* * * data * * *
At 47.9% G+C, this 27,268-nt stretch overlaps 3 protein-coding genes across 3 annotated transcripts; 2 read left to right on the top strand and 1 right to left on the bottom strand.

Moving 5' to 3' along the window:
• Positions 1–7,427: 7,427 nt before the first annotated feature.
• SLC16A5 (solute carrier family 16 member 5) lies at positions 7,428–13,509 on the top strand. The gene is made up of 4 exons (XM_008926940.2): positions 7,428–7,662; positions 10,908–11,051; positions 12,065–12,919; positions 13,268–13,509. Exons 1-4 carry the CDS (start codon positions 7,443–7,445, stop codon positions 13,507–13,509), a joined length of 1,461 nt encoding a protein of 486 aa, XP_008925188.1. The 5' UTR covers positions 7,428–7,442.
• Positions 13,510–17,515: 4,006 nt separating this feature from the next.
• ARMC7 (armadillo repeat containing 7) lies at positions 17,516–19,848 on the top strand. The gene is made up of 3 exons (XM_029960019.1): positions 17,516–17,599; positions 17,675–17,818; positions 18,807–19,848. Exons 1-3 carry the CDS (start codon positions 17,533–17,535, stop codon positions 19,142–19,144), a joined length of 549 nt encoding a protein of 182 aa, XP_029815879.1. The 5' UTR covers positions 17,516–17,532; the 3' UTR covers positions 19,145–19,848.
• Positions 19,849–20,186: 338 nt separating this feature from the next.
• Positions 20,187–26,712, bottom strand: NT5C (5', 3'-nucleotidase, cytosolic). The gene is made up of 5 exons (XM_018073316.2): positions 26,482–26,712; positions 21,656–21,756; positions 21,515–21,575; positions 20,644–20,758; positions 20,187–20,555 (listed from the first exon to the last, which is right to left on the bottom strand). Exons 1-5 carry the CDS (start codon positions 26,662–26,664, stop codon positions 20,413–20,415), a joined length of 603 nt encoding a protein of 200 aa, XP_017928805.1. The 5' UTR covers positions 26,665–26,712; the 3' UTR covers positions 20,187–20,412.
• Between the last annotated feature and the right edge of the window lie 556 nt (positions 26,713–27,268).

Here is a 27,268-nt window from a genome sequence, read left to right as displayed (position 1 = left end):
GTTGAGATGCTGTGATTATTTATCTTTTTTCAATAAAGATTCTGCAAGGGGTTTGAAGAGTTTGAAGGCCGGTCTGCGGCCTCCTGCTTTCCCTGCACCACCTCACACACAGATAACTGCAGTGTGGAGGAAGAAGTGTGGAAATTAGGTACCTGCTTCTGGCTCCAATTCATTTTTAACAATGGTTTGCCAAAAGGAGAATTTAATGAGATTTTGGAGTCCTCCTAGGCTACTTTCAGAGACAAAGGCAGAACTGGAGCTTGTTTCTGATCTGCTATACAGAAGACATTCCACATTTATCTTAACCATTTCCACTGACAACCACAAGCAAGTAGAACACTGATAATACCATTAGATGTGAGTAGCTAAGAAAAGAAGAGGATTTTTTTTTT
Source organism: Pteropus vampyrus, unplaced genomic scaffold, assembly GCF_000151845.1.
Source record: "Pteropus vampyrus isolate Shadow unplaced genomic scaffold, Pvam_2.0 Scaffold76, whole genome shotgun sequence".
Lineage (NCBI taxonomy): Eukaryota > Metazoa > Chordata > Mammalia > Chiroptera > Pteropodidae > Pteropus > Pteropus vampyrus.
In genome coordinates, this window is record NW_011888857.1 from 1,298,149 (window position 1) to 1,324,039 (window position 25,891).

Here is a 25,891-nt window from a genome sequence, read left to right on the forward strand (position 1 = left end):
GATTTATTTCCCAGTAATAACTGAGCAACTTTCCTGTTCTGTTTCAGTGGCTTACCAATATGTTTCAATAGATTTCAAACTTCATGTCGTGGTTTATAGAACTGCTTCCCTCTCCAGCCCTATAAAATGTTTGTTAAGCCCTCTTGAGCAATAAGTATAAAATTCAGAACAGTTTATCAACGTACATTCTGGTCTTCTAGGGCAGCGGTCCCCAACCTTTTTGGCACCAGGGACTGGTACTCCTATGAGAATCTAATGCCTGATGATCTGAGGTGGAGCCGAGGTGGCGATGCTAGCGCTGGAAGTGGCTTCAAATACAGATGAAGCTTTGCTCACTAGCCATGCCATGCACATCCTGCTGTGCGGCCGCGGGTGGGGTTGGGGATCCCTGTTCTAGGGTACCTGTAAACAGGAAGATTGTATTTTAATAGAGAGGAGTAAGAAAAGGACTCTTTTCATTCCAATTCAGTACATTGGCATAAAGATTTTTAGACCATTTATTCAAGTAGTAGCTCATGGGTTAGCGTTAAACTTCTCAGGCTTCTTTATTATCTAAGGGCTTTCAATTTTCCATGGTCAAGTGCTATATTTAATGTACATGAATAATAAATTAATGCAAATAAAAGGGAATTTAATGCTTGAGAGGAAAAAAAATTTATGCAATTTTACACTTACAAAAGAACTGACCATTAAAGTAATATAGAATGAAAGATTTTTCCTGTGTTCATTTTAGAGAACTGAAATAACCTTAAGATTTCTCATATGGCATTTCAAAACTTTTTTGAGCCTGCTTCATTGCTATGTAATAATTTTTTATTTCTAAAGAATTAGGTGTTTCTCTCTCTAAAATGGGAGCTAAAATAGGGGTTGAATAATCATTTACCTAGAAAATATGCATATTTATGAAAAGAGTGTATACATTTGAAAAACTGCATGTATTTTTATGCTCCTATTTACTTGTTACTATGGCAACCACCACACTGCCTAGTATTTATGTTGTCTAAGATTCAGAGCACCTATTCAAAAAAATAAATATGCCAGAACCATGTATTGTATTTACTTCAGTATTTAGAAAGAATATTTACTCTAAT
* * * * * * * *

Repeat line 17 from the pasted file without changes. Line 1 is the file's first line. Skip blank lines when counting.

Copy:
GATTTATTTCCCAGTAATAACTGAGCAACTTTCCTGTTCTGTTTCAGTGGCTTACCAATATGTTTCAATAGATTTCAAACTTCATGTCGTGGTTTATAGAACTGCTTCCCTCTCCAGCCCTATAAAATGTTTGTTAAGCCCTCTTGAGCAATAAGTATAAAATTCAGAACAGTTTATCAACGTACATTCTGGTCTTCTAGGGCAGCGGTCCCCAACCTTTTTGGCACCAGGGACTGGTACTCCTATGAGAATCTAATGCCTGATGATCTGAGGTGGAGCCGAGGTGGCGATGCTAGCGCTGGAAGTGGCTTCAAATACAGATGAAGCTTTGCTCACTAGCCATGCCATGCACATCCTGCTGTGCGGCCGCGGGTGGGGTTGGGGATCCCTGTTCTAGGGTACCTGTAAACAGGAAGATTGTATTTTAATAGAGAGGAGTAAGAAAAGGACTCTTTTCATTCCAATTCAGTACATTGGCATAAAGATTTTTAGACCATTTATTCAAGTAGTAGCTCATGGGTTAGCGTTAAACTTCTCAGGCTTCTTTATTATCTAAGGGCTTTCAATTTTCCATGGTCAAGTGCTATATTTAATGTACATGAATAATAAATTAATGCAAATAAAAGGGAATTTAATGCTTGAGAGGAAAAAAAATTTATGCAATTTTACACTTACAAAAGAACTGACCATTAAAGTAATATAGAATGAAAGATTTTTCCTGTGTTCATTTTAGAGAACTGAAATAACCTTAAGATTTCTCATATGGCATTTCAAAACTTTTTTGAGCCTGCTTCATTGCTATGTAATAATTTTTTATTTCTAAAGAATTAGGTGTTTCTCTCTCTAAAATGGGAGCTAAAATAGGGGTTGAATAATCATTTACCTAGAAAATATGCATATTTATGAAAAGAGTGTATACATTTGAAAAACTGCATGTATTTTTATGCTCCTATTTACTTGTTACTATGGCAACCACCACACTGCCTAGTATTTATGTTGTCTAAGATTCAGAGCACCTATTCAAAAAAATAAATATGCCAGAACCATGTATTGTATTTACTTCAGTATTTAGAAAGAATATTTACTCTAAT